• Derek Andersen, chief financial officer at Snapchat, said: “We’re seeing these various headwinds put pressure on the earnings of a wide variety of companies, and this is directly impacting the demand for advertising. Specifically, advertising spending, in particular, auction-driven direct response advertising is among the very few line items in a company’s cost structure that they can reduce immediately in response to pressure on their top line or their input costs.”

So why is ad spending slowing on platforms? We took a closer look.

It seems like a two-track online ad economy emerged over the last quarter, with advertisers shoring up search ad spend as a critical part of their media strategies while cutting other areas like online display and social media. Google’s search revenue over the period grew at a 13% clip compared to the same stretch last year, to reach $40.7 billion. It’s a similar story at Microsoft, where Bing search ad revenue rose 15% in the quarter compared to the same one last year. Compare these gains to the sluggish growth and even declines posted by YouTube and other media platforms over a similar period. Search advertising continues to be the one safe harbor for many advertisers when ill winds blow.

Downturns suck out waste like a vacuum cleaner

Consumer spending and corporate investment are likely to be subdued for a while yet, leaving ruthless cost efficiency as the only viable way to maintain margin. Or to put it another way, all corporate eyes are on inefficiencies, including in advertising. It’s a point not lost on Google. The day after Alphabet disclosed its Q2 earnings, Google unveiled a transparency tool dubbed “Confirming Gross Revenue,” in what can only be interpreted as a play to allay advertisers’ growing fears that its automated “black box” platforms don’t deliver the value promised and reverse the decline noted in the previous day’s disclosure.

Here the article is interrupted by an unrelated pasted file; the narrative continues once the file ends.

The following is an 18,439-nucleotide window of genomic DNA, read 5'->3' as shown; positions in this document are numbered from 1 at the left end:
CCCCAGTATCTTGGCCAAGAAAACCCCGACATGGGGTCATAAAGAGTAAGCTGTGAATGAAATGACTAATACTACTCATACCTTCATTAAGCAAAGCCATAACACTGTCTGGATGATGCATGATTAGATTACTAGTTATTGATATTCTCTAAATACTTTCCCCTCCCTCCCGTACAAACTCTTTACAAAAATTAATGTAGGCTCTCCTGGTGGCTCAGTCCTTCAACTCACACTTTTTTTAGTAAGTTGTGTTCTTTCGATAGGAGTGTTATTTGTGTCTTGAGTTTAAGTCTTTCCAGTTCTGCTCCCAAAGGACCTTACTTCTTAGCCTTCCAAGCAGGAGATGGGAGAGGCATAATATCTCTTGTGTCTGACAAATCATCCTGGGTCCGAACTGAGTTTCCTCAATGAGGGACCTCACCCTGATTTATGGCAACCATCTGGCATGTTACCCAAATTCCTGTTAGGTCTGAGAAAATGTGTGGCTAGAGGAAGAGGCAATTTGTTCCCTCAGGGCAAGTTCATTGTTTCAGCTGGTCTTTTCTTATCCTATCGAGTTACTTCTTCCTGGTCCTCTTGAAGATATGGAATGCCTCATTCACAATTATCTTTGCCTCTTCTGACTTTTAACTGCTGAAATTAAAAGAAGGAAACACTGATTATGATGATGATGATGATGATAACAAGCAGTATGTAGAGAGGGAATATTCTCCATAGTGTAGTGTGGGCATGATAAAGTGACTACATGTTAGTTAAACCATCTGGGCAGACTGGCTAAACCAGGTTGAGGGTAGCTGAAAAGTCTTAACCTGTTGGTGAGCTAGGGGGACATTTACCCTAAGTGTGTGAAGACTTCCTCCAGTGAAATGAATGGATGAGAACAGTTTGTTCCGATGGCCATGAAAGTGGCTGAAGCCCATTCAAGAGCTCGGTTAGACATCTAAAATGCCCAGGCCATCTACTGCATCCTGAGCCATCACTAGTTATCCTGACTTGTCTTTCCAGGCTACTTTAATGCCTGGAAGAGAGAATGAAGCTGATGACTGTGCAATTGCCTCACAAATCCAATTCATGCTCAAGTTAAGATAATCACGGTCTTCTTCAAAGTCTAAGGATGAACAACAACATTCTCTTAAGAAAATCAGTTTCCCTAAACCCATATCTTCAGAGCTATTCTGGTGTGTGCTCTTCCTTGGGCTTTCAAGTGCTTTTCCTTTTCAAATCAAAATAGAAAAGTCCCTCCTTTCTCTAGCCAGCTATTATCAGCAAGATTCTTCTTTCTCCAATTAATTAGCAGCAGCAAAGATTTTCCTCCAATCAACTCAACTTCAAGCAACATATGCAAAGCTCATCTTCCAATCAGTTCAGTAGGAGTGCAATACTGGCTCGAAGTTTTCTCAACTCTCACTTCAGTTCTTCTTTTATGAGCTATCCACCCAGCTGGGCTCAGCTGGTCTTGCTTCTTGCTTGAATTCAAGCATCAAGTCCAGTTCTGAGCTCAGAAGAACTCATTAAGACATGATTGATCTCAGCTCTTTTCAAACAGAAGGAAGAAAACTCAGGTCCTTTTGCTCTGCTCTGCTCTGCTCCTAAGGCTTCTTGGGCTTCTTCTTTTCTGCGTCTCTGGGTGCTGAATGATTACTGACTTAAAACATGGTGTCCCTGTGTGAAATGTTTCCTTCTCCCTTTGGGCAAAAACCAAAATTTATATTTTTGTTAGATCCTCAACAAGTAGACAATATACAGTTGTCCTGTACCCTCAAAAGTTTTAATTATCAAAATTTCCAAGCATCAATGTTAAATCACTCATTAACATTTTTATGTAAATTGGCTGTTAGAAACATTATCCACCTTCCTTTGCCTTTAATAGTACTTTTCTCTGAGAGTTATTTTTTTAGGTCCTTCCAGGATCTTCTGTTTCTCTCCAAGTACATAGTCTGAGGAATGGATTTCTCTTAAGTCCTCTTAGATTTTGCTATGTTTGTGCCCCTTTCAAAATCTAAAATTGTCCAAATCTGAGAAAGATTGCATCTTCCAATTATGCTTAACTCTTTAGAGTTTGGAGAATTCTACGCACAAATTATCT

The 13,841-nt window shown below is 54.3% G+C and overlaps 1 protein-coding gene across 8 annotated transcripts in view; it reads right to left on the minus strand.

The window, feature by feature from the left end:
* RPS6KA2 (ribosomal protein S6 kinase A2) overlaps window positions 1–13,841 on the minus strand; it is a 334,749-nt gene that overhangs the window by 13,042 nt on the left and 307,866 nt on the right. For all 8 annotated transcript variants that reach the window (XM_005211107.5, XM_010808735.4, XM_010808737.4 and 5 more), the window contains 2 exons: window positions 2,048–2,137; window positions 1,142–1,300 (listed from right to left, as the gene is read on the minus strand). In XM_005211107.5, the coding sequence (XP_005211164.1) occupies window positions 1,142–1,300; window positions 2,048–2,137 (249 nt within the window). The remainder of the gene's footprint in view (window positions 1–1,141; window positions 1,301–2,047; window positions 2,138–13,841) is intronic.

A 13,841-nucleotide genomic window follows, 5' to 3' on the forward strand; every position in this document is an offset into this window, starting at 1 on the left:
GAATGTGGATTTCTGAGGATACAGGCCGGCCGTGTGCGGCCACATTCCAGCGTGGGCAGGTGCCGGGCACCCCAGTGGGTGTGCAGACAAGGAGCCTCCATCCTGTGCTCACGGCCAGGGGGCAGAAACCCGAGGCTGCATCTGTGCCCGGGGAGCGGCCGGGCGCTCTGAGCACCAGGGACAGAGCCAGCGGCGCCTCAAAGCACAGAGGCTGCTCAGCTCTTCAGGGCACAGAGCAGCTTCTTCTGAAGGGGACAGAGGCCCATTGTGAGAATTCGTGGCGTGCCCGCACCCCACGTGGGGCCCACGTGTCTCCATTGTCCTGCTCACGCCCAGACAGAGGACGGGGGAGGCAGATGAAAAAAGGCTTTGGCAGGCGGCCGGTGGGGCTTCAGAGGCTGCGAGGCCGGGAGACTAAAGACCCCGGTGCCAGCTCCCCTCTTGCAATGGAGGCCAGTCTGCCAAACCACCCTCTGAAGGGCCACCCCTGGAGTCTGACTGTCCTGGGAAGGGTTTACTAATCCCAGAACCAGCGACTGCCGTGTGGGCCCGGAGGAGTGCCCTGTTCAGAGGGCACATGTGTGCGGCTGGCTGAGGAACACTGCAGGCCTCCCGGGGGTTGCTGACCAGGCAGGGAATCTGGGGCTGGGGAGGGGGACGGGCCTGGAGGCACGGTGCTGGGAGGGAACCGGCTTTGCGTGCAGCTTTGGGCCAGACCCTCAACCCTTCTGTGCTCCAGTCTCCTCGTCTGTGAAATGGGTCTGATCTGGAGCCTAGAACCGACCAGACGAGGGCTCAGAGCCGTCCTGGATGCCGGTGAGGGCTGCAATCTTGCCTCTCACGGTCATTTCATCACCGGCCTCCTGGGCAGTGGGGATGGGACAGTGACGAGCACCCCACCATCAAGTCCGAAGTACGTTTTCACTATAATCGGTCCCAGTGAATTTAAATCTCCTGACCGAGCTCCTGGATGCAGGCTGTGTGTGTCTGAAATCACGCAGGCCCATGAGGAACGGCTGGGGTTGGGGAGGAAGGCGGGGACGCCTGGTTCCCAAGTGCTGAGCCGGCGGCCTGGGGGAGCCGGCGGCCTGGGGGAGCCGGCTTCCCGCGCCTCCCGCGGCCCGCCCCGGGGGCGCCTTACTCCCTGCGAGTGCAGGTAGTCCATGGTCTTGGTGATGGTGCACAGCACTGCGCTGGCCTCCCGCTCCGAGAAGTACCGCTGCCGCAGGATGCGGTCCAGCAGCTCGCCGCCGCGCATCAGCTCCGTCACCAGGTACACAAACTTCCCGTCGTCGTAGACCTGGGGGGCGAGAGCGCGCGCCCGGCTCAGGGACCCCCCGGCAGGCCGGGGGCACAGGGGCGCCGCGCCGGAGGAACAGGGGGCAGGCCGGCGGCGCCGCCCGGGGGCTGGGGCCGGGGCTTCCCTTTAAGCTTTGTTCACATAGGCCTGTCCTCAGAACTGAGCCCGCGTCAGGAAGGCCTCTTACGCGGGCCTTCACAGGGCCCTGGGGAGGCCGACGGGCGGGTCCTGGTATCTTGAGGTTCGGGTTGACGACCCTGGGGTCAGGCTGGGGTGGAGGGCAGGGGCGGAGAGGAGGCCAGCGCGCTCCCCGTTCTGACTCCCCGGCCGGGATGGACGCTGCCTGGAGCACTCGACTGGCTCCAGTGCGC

In a blog post marking the launch, Allan Thygesen, president, Americas and global partners at Google, referenced a study from PricewaterhouseCoopers, which found that 15% of all automated ad spend is unaccountable. “One of my biggest concerns about this trend is its impact on marketer confidence in digital advertising,” he noted, going on to claim that this team wants to provide greater visibility into such investments. 

Certain about the uncertainty

As for how ad spending will shake out the rest of the year, it’s hard to say.

“The remainder of the year is up in the air due to what’s going on in the macro environment that I wouldn’t draw causal conclusions from in Q2,” said Aviran Eder, svp at Verge Group. “We are headed into a traditionally stronger part of the advertising calendar. Q2 is not necessarily going to be a predictor of what is going to happen in Q3, Q4, for the rest of the year. There is just so much that’s fluid and in flux in the macro environment that I think each platform is going to have their own independent outcomes.”

Seb Joesph and Ronan Shields contributed reporting to this story.